New In vitro and in vivo models of acute prion neurotoxicity

May 19th 2017
Versione stampabile

Venue: Edificio Povo 2, via Sommarive nr. 9, Povo (Tn) - Room B102
 At 2:00 p.m.

  • Steven Collins - Australian National Creutzfeldt-Jakob Disease Registry (ANCJDR), Department of Medicine, the University of Melbourne, Australia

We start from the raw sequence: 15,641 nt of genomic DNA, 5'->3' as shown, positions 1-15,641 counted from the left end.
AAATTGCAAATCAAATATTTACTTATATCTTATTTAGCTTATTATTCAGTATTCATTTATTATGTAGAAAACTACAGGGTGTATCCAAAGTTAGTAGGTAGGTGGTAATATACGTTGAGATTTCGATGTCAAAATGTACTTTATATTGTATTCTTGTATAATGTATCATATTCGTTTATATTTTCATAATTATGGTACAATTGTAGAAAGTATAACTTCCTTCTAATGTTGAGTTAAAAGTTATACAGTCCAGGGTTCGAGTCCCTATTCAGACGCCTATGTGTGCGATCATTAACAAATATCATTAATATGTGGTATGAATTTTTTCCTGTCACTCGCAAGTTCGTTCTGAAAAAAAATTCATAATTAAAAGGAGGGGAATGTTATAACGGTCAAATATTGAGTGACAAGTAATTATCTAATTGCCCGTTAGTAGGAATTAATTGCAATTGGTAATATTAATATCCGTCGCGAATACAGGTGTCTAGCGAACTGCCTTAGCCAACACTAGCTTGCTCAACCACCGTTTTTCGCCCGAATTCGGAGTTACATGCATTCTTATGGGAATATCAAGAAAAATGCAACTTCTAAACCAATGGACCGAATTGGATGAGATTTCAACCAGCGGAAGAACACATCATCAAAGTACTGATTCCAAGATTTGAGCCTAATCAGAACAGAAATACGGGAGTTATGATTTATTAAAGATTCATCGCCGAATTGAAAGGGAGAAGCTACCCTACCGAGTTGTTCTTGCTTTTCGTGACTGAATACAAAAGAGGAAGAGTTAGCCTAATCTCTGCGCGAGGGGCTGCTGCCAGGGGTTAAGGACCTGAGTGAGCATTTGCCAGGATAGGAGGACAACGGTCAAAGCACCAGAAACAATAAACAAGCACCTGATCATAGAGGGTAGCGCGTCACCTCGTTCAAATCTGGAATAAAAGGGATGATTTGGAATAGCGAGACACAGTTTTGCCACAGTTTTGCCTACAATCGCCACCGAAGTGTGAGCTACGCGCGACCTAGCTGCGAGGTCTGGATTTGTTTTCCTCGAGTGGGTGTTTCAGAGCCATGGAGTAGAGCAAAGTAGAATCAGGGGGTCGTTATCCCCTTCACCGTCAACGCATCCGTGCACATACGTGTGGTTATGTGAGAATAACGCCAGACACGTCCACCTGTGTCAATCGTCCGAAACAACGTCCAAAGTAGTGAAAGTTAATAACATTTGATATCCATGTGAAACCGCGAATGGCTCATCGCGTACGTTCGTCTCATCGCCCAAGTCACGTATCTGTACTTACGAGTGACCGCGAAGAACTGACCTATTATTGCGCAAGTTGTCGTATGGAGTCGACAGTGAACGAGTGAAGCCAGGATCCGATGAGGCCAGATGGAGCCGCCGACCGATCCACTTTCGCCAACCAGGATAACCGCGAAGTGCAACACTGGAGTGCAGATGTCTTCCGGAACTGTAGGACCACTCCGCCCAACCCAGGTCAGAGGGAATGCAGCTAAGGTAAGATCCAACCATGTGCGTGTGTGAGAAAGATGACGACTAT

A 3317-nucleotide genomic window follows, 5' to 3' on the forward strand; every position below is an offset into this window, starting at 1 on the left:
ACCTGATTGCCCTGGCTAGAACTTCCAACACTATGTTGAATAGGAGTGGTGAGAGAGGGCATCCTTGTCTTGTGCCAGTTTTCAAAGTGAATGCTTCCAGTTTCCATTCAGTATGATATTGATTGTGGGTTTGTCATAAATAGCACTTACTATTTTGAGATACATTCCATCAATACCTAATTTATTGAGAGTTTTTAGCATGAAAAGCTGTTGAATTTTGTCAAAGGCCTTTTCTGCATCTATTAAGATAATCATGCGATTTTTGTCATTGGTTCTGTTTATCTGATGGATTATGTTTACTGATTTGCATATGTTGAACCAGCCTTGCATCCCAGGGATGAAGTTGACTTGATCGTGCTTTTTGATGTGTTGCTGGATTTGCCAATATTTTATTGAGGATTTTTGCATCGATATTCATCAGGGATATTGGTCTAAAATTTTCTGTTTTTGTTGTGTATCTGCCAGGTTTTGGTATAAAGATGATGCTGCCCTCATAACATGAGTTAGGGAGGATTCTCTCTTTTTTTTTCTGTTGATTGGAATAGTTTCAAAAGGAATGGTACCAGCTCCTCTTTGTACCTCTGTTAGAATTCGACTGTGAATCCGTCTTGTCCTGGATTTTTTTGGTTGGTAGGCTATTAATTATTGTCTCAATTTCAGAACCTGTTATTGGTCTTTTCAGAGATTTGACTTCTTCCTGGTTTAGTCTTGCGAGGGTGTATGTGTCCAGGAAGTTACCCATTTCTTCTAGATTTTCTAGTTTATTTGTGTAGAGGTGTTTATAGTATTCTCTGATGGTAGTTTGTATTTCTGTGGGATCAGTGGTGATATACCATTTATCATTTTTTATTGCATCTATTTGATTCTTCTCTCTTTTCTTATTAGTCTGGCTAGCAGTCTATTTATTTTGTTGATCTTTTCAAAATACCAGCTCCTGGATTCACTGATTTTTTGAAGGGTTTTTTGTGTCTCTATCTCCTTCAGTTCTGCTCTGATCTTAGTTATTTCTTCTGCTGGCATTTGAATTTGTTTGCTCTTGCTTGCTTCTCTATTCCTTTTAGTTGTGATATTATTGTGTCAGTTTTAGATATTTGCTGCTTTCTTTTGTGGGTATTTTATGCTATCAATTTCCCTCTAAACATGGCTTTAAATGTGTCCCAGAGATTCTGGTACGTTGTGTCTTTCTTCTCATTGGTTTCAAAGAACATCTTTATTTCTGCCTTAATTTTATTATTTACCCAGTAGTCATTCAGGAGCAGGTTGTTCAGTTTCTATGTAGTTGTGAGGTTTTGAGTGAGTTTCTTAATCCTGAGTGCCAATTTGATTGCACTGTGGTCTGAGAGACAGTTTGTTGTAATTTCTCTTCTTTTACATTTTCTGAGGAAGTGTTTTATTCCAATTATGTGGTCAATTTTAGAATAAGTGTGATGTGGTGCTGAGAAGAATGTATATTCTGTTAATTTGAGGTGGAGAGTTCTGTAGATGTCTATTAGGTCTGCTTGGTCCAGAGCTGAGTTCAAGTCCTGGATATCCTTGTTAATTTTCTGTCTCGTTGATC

There is a great need for the development of effective therapies for prion diseases, a class of fatal neurodegenerative conditions which in human may occur sporadically, genetically, or horizontally transmitted. Although misfolding of normal prion protein (PrPC) into abnormal conformers (PrPSc) is critical for prion disease pathogenesis, our current understanding of the underlying molecular pathophysiology is rudimentary. The relative lack of biologically relevant models has contributed to slow progress in this area. To assist in redressing these deficiencies we have recently developed both an in vitro and an in vivo model of acute prion neurotoxicity. Our models offer important new approaches for providing mechanistic insights into the acute neurotoxicity and synaptic impairment underlying prion disease, enhancing prospects for development of targeted effective therapies.